iCloud Security Concerns Flare On Heels of 2 Factor Authentication

Just this past week, Apple rolled out an updated version their web services to help protect a user’s privacy against hackers and evil-doers. However, in its attempt to make it easier to keep user’s data safe via a new two-step authentication process, the company may have compromised the security of millions of Apple IDs.

The Verge reports that as of press time, accounts of those who haven’t opted into using Apple’s new two-step authentication — which would no doubt consist of an overwhelming majority of Apple’s users, are vulnerable to malicious attack.

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Using Apple’s ID iForgot Page, anyone with a user’s email address and date of birth can reset the password for a given account.

From there, that user could gain access to backups and information stored on iCloud. Compounding the issue is the very real possibility that any given account could be subject to a three-day wait before it can even be switched to using the new two-step authentication system. These accounts are fully vulnerable to the password reset exploit and will remain so for as long as it takes Apple to switch on heightened security.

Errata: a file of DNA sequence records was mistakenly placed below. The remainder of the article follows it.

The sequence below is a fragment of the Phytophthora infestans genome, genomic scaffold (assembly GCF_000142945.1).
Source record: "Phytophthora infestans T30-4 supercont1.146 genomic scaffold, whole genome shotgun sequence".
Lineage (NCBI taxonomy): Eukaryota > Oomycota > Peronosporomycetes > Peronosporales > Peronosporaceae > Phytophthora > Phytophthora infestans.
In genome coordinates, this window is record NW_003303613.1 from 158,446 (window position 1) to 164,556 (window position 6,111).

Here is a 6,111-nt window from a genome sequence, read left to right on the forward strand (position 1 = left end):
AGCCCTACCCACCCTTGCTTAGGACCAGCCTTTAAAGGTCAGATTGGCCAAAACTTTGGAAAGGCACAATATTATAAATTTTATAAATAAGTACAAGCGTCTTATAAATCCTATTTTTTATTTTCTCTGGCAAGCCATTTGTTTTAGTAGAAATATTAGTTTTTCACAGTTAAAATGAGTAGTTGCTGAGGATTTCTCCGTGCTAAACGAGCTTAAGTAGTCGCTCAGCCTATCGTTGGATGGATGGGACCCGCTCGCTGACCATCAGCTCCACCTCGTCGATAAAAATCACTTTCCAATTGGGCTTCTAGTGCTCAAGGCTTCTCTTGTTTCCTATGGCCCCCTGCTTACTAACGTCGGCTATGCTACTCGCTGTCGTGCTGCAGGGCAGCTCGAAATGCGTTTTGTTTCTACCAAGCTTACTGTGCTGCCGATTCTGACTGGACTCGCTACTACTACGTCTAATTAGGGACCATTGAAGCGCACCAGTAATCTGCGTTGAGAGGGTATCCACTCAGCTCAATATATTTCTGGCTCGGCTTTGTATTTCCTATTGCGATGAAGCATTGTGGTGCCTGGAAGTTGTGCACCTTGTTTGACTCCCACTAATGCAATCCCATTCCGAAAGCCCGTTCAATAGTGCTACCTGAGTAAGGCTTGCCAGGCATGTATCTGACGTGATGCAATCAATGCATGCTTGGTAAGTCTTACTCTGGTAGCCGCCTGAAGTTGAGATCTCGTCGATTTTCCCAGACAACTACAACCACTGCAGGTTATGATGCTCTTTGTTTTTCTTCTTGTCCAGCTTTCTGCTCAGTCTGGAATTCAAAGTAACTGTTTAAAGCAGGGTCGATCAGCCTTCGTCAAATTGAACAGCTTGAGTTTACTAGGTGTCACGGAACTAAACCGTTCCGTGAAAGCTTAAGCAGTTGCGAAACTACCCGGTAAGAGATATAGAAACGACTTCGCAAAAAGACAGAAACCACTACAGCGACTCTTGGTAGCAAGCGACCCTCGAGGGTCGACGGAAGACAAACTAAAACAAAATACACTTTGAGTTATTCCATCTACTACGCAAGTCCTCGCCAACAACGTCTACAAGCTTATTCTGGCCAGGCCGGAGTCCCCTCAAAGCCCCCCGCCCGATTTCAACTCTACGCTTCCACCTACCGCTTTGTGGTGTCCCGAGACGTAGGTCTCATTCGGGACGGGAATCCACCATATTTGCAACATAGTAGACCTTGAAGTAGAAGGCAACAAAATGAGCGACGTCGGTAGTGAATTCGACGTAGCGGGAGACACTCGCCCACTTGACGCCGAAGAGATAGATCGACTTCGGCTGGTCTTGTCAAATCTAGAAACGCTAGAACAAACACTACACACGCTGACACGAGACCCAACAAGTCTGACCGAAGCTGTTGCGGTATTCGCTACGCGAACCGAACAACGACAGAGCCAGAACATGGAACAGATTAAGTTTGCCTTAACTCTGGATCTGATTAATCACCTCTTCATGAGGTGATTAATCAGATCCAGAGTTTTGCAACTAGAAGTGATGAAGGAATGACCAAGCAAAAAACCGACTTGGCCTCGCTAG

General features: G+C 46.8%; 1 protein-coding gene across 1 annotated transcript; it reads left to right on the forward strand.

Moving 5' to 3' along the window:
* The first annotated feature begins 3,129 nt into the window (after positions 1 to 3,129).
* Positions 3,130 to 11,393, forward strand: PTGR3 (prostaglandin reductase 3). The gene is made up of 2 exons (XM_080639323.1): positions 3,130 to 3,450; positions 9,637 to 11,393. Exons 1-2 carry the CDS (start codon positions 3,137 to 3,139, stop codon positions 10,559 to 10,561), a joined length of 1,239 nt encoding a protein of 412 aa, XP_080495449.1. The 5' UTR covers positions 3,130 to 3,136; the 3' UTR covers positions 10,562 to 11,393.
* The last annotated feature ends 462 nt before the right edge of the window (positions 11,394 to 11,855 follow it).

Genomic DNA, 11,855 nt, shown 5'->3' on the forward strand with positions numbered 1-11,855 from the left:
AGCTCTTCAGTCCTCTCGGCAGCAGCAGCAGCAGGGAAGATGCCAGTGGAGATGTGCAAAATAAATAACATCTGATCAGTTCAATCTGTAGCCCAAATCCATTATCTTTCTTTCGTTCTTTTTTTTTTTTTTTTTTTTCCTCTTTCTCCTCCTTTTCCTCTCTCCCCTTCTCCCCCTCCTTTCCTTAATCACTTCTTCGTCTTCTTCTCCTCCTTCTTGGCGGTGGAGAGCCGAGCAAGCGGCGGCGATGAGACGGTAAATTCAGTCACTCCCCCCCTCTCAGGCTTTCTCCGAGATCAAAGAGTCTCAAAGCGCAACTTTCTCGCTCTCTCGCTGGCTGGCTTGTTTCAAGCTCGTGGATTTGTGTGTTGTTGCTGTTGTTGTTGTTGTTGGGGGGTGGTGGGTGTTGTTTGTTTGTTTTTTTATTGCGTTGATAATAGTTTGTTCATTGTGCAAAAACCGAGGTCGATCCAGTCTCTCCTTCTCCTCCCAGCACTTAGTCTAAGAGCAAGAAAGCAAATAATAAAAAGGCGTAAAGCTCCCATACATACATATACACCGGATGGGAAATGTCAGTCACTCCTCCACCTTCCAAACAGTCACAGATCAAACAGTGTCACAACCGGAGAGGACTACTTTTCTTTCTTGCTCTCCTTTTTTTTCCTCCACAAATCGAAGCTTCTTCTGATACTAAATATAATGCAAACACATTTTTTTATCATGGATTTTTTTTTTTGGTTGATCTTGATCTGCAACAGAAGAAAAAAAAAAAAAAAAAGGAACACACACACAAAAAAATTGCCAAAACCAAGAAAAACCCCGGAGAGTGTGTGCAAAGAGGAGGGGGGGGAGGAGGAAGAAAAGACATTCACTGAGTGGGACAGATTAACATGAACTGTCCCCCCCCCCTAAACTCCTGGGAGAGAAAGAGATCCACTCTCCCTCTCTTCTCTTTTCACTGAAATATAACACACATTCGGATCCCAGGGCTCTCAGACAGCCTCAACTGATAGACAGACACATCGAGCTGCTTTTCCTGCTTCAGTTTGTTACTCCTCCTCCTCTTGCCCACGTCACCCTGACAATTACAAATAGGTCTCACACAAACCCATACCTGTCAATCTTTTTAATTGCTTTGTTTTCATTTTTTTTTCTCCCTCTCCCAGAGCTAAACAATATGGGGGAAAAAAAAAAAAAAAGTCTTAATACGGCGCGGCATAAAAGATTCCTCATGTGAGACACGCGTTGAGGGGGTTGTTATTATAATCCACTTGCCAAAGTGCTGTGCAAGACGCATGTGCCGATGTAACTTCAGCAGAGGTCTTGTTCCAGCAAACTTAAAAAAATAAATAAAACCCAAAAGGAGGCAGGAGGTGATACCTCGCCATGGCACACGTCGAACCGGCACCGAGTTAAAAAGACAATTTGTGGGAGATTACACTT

According to The Verge, Apple is working on a fix, though there’s no timeline on when that fix might be available. As of now, iForgot has now been disabled to prevent evil-doers taking advantage of the situation.

Security conscious users should log into their Apple ID via Apple.com and change their birthday to something other than what it actually is.

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Read More: Apple Just can’t Get it Right with iOS 6

This issue, comes just days after Apple released iOS 6.1.3, an update that was meant to correct a bug that existed in the first version iOS 6. That bug involved someone being able to circumvent the iOS lock screen and gain access to user’s photos and contacts.

As it turns out that update shipped with another security vulnerability that circumvents a user’s device PIN. In this hack, someone with malicious intent could activate Voice Control using the device’s home button, initiate a call via voice command, and then eject the tray that hold the phone’s SIM card. From the dialogue screen that’s presented iOS would allow them complete access to any onboard contacts and a log of the phone calls recently made by the device. Fortunately, in that case only users of iPhone, iPhone 3G, iPhone 3GS, and iPhone 4 are effected.

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